Unicode was invented to solve that problem: to encode all human languages, from Chinese (中文) to Russian (русский) to Arabic (العربية), and even emoji symbols like or
; it encodes nearly 75,000 Chinese ideographs alone. In the ASCII encoding, there wasn’t even enough room for all the English punctuation (like curly quotes), while Unicode has room for over a million characters. Unicode was first published in 1991, coincidentally the year the World Wide Web debuted—little did anyone realize at the time they would be so important for each other. Today, people can easily share documents on the web, no matter what their language.
Every January, we look at the percentage of the webpages in our index that are in different encodings. Here’s what our data looks like with the latest figures*:
*Your mileage may vary: these figures may vary somewhat from what other search engines find. The graph lumps together encodings by script. We detect the encoding for each webpage; the ASCII pages just contain ASCII characters, for example. Thanks again to Erik van der Poel for collecting the data.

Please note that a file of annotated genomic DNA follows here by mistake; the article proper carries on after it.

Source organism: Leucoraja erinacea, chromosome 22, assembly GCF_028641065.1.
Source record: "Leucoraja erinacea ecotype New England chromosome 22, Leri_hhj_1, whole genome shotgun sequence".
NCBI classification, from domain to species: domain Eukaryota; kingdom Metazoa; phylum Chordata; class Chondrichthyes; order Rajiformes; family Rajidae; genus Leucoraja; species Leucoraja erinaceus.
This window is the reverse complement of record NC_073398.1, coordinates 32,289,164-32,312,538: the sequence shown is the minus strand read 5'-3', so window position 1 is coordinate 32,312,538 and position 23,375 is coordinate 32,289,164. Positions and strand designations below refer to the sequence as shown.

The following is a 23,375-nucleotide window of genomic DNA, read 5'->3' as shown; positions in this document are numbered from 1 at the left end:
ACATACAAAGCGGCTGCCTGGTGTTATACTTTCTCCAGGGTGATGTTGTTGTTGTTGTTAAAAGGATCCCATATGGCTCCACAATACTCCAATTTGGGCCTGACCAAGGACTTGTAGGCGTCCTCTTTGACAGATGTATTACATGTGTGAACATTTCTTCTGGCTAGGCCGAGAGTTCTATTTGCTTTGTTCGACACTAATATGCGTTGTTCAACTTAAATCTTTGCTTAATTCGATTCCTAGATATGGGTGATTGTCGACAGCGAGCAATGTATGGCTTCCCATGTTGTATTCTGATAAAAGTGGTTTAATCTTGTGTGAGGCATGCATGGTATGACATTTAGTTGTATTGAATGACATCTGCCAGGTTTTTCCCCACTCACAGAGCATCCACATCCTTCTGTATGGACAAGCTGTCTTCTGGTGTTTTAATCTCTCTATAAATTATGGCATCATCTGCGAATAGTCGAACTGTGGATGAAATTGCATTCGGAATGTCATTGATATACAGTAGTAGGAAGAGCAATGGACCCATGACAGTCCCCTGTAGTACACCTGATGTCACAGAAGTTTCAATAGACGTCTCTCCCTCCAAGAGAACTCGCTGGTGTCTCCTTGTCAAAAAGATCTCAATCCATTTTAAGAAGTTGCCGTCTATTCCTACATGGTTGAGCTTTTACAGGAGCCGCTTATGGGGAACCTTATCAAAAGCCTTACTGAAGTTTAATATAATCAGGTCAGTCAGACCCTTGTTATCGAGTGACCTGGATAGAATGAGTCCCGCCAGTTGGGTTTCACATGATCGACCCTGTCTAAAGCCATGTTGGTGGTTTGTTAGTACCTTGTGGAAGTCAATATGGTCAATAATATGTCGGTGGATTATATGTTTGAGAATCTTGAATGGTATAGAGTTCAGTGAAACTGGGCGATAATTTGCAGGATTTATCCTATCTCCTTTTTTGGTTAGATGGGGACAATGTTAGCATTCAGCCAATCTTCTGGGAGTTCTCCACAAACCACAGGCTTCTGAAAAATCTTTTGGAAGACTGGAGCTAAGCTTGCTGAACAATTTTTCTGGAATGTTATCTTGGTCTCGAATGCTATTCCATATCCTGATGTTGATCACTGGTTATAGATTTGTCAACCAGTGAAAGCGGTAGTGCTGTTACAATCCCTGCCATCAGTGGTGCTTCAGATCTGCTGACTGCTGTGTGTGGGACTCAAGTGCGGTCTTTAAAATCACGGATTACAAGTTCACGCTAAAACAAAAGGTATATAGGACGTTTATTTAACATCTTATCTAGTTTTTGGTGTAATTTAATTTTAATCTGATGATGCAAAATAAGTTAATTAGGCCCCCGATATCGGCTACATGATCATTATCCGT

As you can see, Unicode has experienced an 800 percent increase in “market share” since 2006. Note that we separate out ASCII (~16 percent) since it is a subset of most other encodings. When you include ASCII, nearly 80 percent of web documents are in Unicode (UTF-8). The more documents that are in Unicode, the less likely you will see mangled characters (what Japanese call mojibake) when you’re surfing the web.
We’ve long used Unicode as the internal format for all the text Google searches and process: any other encoding is first converted to Unicode. Version 6.1 just released with over 110,000 characters; soon we’ll be updating to that version and to Unicode’s locale data from CLDR 21 (both via ICU). The continued rise in use of Unicode makes it even easier to do the processing for the many languages that we cover. Without it, our unified index it would be nearly impossible—it’d be a bit like not being able to convert between the hundreds of currencies in the world; commerce would be, well, difficult. Thanks to Unicode, Google is able to help people find information in almost any language.
Posted by Mark Davis, International Software Architect